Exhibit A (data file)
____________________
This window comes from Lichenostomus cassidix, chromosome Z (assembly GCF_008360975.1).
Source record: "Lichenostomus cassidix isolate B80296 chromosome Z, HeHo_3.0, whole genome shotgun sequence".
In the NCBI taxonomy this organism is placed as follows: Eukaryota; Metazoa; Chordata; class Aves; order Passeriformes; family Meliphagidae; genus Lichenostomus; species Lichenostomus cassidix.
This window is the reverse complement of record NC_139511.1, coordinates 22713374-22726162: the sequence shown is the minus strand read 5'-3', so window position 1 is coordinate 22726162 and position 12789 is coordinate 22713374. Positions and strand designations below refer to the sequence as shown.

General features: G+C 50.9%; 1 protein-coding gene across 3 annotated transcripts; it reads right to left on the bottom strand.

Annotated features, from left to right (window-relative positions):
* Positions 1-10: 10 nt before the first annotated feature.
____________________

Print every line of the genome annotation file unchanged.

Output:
This window comes from Lichenostomus cassidix, chromosome Z (assembly GCF_008360975.1).
Source record: "Lichenostomus cassidix isolate B80296 chromosome Z, HeHo_3.0, whole genome shotgun sequence".
In the NCBI taxonomy this organism is placed as follows: Eukaryota; Metazoa; Chordata; class Aves; order Passeriformes; family Meliphagidae; genus Lichenostomus; species Lichenostomus cassidix.
This window is the reverse complement of record NC_139511.1, coordinates 22713374-22726162: the sequence shown is the minus strand read 5'-3', so window position 1 is coordinate 22726162 and position 12789 is coordinate 22713374. Positions and strand designations below refer to the sequence as shown.

General features: G+C 50.9%; 1 protein-coding gene across 3 annotated transcripts; it reads right to left on the bottom strand.

Annotated features, from left to right (window-relative positions):
* Positions 1-10: 10 nt before the first annotated feature.